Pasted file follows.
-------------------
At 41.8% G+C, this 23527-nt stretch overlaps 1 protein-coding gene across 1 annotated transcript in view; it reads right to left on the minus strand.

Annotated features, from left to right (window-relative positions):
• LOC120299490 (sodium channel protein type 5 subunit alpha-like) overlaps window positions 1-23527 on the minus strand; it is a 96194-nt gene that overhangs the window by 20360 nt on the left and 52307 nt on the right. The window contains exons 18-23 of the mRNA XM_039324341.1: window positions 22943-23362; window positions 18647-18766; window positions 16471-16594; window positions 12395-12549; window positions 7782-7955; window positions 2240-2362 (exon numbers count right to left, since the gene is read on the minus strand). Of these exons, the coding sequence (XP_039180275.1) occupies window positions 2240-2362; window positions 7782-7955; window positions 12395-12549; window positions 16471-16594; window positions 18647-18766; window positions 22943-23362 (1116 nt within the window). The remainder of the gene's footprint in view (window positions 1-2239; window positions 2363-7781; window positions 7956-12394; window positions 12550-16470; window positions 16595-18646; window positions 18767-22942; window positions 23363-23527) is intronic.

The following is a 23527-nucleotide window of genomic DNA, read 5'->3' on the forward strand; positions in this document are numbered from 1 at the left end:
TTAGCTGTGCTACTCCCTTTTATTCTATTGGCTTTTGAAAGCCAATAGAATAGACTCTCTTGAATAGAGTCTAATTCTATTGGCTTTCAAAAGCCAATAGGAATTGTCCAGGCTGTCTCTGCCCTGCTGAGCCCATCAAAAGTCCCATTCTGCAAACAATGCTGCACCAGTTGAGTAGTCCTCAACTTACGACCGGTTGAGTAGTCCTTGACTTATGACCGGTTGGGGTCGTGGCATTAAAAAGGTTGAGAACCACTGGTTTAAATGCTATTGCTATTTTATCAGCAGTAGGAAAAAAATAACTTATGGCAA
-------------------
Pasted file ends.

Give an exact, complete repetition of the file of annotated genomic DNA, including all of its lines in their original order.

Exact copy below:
At 41.8% G+C, this 23527-nt stretch overlaps 1 protein-coding gene across 1 annotated transcript in view; it reads right to left on the minus strand.

Annotated features, from left to right (window-relative positions):
• LOC120299490 (sodium channel protein type 5 subunit alpha-like) overlaps window positions 1-23527 on the minus strand; it is a 96194-nt gene that overhangs the window by 20360 nt on the left and 52307 nt on the right. The window contains exons 18-23 of the mRNA XM_039324341.1: window positions 22943-23362; window positions 18647-18766; window positions 16471-16594; window positions 12395-12549; window positions 7782-7955; window positions 2240-2362 (exon numbers count right to left, since the gene is read on the minus strand). Of these exons, the coding sequence (XP_039180275.1) occupies window positions 2240-2362; window positions 7782-7955; window positions 12395-12549; window positions 16471-16594; window positions 18647-18766; window positions 22943-23362 (1116 nt within the window). The remainder of the gene's footprint in view (window positions 1-2239; window positions 2363-7781; window positions 7956-12394; window positions 12550-16470; window positions 16595-18646; window positions 18767-22942; window positions 23363-23527) is intronic.

The following is a 23527-nucleotide window of genomic DNA, read 5'->3' on the forward strand; positions in this document are numbered from 1 at the left end:
TTAGCTGTGCTACTCCCTTTTATTCTATTGGCTTTTGAAAGCCAATAGAATAGACTCTCTTGAATAGAGTCTAATTCTATTGGCTTTCAAAAGCCAATAGGAATTGTCCAGGCTGTCTCTGCCCTGCTGAGCCCATCAAAAGTCCCATTCTGCAAACAATGCTGCACCAGTTGAGTAGTCCTCAACTTACGACCGGTTGAGTAGTCCTTGACTTATGACCGGTTGGGGTCGTGGCATTAAAAAGGTTGAGAACCACTGGTTTAAATGCTATTGCTATTTTATCAGCAGTAGGAAAAAAATAACTTATGGCAA